Position and balance vestibular system is located above the cochlea in the inner ear includes semicircular canals bony arches set at different angles each semicircular canal is filled with fluid that moves in response to movements of your head canals have hair cells that respond to the fluid movement function of vestibular system include sensing the position of the head, keeping the head upright, and maintaining balance

27 CHEMICAL SENSES Taste chemical sense because the stimuli are various chemicals tongue surface of the tongue taste buds

Tongue Five basic tastes sweet salty sour bitter umami: meaty-cheesy taste

Surface of the tongue chemicals, which are the stimuli for taste, break down into molecules molecules mix with saliva an run into narrow trenches on the surface of the tongue molecules then stimulate the taste buds

Taste buds shaped like miniature onions receptors for taste chemicals dissolved in saliva activate taste buds produce nerve impulses that reach areas of the brain’s parietal lobe brain transforms impulses into sensations of taste

Smell, or olfaction Olfaction called a chemical sense because its stimuli are various chemicals that are carried by the air Function of olfaction receptors, through transduction, transform chemical reactions into nerve impulses


Smell, or olfaction Steps for olfaction Stimulus Olfactory cells Sensation and memories Functions of olfaction

Smell, or olfaction Stimulus we smell volatile substances volatile substances are released molecules in the the air at room temperature example: skunk spray, perfumes, warm brownies; not glass or steel

Smell, or olfaction Olfactory cells receptors for smell are located in a I-inch-square patches of tissue in the uppermost part of the nasal passages. olfactory cells are covered in mucus which volatile molecules dissolve and stimulate the cells the cells trigger nerve impulses that travel to the brain which interprets the impulses as different smells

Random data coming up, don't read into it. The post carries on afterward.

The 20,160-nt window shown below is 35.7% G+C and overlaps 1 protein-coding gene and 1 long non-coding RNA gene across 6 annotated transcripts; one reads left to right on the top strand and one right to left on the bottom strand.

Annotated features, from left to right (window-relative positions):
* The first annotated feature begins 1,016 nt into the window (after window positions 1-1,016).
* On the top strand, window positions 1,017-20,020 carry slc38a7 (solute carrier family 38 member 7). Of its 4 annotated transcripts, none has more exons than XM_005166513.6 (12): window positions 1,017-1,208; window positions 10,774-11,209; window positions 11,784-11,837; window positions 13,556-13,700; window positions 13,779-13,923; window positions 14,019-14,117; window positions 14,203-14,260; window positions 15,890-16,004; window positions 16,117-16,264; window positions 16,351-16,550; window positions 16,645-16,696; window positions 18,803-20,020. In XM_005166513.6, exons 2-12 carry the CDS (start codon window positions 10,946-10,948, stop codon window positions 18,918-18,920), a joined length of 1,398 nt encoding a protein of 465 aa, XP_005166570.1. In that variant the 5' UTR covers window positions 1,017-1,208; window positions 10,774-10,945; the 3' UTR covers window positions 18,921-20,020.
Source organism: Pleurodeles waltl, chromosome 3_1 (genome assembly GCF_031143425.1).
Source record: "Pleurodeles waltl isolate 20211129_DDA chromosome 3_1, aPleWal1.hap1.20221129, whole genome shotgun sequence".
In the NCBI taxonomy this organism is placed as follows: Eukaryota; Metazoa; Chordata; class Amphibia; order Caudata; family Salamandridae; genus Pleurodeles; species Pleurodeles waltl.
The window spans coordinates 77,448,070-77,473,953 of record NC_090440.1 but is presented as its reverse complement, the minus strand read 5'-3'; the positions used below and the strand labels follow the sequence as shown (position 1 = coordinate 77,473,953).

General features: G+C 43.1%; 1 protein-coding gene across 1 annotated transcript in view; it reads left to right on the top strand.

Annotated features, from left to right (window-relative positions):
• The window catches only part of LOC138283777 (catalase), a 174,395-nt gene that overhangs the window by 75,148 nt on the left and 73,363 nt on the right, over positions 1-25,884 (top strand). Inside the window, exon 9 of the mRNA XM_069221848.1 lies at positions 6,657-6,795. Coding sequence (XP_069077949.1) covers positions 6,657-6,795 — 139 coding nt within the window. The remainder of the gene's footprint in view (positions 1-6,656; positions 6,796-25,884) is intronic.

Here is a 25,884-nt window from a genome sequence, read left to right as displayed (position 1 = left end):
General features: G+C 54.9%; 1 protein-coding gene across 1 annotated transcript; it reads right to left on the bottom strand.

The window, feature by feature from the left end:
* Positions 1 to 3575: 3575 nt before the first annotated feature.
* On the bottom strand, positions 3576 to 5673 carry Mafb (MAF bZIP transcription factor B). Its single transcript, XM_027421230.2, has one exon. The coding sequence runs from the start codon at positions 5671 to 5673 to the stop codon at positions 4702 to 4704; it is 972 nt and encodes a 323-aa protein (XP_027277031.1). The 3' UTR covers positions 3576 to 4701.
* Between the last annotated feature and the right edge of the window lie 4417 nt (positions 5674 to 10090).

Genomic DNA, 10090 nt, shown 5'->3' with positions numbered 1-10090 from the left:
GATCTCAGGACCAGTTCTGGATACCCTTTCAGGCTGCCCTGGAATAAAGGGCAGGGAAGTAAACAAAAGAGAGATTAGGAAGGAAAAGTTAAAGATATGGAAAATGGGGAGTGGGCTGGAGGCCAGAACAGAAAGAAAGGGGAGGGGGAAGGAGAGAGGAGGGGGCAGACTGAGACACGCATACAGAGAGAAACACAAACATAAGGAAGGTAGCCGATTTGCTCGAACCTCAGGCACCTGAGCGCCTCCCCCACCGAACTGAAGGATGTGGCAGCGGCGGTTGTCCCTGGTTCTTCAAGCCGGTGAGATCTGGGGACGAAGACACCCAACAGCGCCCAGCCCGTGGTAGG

Smell, or olfaction Sensations and memories nerve impulses travel to the olfactory bulb impulses are relayed to the primary olfactory cortex cortex transforms nerve impulses into olfactory sensations Can identify as many as 10,000 different odors we stop smelling our deodorants or perfumes because of decreased responding called adaptation

Smell, or olfaction Functions of olfaction one function: to intensify the taste of food second function: to warn of potentially dangerous foods third function: elicit strong memories; emotional feelings

38 TOUCH Touch includes pressure, temperature, and pain

39 p108 SKIN

40 TOUCH (CONT.) Receptors in the skin skin hair receptors
free nerve endings Pacinian corpuscle

41 TOUCH (CONT.) Skin outermost layer
thin film of dead cells containing no receptors just below, are fist receptors which look like groups of threadlike extensions middle and fatty layer variety of receptors with different shapes and functions some are hair receptors

42 TOUCH (CONT.) Hair receptors
free nerve endings wrapped around the base of each hair follicle hair follicles fire with a burst of activity when first bent If hair remains bent for a period of time, the receptors will cease firing. sensory adaptation example: wearing a watch

43 TOUCH (CONT.) Free nerve endings
near bottom of the outer layer of skin have nothing protecting or surrounding them Pacinian corpuscle in fatty layer of skin largest touch sensor highly sensitive to touch responds to vibration and adapts very quickly

44 TOUCH (CONT.) Brain areas somatosensory cortex
located in the parietal lobe transforms nerve impulses into sensations of touch temperature, and pain

45 PAIN What causes pain? pain: unpleasant sensory and emotional experience that may result from tissue damage, one’s thoughts or beliefs, or environmental stressors pain results from many different stimuli

46 p112 BRAIN PAIN

47 PAIN (CONT.) How does the mind stop pain? gate control theory of pain
nonpainful nerve impulses compete with pain impulses in trying to reach the brain creates a bottleneck or neutral gate shifting attention or rubbing an injured area decreases the passage of painful impulses result: pain is dulled

48 PAIN (CONT.) Endorphins
chemicals produced by the brain and secreted in response to injury or severe physical or psychological stress pain reducing properties of endorphins are similar to those of morphine brain produces endorphins in situations that evoke great fear, anxiety, stress or bodily injury as well as intense aerobic activity